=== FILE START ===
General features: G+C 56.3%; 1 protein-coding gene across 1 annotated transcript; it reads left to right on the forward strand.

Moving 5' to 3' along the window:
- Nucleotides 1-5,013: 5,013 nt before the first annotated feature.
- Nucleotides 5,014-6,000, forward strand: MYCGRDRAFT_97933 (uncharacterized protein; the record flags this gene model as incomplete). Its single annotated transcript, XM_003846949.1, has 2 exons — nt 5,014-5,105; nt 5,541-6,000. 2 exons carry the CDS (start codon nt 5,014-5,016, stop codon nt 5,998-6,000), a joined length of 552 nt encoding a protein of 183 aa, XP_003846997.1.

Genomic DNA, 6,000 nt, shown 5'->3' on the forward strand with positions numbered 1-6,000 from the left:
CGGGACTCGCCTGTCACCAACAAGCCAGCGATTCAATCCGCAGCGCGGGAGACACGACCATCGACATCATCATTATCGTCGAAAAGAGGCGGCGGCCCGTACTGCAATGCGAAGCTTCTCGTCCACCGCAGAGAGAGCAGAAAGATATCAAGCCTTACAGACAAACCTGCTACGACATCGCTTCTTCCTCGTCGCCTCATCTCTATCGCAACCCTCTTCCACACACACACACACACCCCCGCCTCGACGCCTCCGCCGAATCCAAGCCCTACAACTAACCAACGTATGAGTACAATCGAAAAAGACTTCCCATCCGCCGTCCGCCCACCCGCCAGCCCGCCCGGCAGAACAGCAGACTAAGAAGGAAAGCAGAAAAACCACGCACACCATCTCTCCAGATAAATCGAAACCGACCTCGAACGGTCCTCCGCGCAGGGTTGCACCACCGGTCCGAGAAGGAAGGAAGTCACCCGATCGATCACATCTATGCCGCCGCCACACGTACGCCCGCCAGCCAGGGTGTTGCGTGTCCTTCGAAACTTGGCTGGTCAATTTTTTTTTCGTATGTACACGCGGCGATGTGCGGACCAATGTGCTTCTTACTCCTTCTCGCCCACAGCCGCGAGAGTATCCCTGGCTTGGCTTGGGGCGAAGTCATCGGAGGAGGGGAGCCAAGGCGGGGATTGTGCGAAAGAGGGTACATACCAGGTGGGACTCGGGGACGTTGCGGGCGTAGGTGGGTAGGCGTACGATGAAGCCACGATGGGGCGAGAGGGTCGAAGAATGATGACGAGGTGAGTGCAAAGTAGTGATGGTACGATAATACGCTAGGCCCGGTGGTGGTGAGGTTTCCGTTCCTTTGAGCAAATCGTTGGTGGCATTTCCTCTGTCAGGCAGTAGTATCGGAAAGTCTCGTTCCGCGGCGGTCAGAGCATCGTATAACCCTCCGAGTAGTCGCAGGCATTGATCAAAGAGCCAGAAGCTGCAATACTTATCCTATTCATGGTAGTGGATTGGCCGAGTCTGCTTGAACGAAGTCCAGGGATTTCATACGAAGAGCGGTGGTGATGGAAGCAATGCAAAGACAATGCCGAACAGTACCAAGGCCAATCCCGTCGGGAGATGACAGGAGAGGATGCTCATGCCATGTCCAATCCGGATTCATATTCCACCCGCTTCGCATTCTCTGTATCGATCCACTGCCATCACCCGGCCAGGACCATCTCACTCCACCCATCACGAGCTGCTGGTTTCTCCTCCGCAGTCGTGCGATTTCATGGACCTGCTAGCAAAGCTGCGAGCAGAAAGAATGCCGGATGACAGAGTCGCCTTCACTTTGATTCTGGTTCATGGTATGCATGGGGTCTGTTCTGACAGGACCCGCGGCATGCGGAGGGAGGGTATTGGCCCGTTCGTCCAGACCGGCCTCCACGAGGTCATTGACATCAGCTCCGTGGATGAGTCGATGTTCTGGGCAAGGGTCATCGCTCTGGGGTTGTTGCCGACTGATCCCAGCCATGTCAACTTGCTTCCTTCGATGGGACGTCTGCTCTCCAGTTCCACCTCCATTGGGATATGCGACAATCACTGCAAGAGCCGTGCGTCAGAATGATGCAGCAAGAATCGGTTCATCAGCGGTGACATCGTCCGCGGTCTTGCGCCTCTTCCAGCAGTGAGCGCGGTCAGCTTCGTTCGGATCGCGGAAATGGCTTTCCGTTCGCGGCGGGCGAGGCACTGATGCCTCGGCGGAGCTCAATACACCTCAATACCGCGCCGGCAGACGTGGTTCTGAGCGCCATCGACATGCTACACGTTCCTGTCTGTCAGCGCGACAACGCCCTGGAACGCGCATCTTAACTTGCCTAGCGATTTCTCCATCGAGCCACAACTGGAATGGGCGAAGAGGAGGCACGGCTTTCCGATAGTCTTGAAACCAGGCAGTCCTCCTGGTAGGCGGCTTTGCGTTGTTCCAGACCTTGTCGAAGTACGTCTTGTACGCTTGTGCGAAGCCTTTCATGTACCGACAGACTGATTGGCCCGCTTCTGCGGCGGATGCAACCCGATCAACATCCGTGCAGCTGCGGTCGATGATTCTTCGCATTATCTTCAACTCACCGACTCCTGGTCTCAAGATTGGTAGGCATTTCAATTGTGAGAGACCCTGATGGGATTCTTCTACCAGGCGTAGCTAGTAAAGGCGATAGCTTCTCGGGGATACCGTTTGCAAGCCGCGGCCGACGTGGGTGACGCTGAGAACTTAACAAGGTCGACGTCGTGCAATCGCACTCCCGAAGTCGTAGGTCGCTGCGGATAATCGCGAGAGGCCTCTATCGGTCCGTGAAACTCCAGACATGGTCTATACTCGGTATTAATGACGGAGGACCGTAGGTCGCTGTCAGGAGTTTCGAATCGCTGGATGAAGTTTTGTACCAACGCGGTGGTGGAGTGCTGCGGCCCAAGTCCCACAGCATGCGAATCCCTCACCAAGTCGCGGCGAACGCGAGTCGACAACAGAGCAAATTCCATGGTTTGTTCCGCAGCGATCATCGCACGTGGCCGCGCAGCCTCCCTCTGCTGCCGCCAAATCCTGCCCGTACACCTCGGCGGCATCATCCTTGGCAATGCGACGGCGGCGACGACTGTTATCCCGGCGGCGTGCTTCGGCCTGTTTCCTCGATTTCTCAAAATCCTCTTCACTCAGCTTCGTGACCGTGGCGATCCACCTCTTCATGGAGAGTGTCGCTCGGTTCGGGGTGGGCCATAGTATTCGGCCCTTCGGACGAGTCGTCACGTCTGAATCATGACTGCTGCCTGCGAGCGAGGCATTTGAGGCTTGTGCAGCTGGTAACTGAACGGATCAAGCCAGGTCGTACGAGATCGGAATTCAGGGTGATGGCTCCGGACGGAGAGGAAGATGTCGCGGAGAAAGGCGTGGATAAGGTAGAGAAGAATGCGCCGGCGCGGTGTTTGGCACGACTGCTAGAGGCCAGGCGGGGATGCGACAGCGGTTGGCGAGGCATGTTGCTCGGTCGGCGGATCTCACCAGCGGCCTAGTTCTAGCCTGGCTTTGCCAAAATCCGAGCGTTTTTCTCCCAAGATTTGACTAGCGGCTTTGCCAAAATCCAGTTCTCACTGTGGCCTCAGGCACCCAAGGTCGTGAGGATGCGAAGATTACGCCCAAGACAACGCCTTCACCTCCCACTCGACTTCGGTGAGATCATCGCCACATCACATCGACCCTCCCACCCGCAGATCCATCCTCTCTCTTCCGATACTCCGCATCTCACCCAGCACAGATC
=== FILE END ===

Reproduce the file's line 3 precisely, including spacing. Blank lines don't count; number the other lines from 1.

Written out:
- Nucleotides 1-5,013: 5,013 nt before the first annotated feature.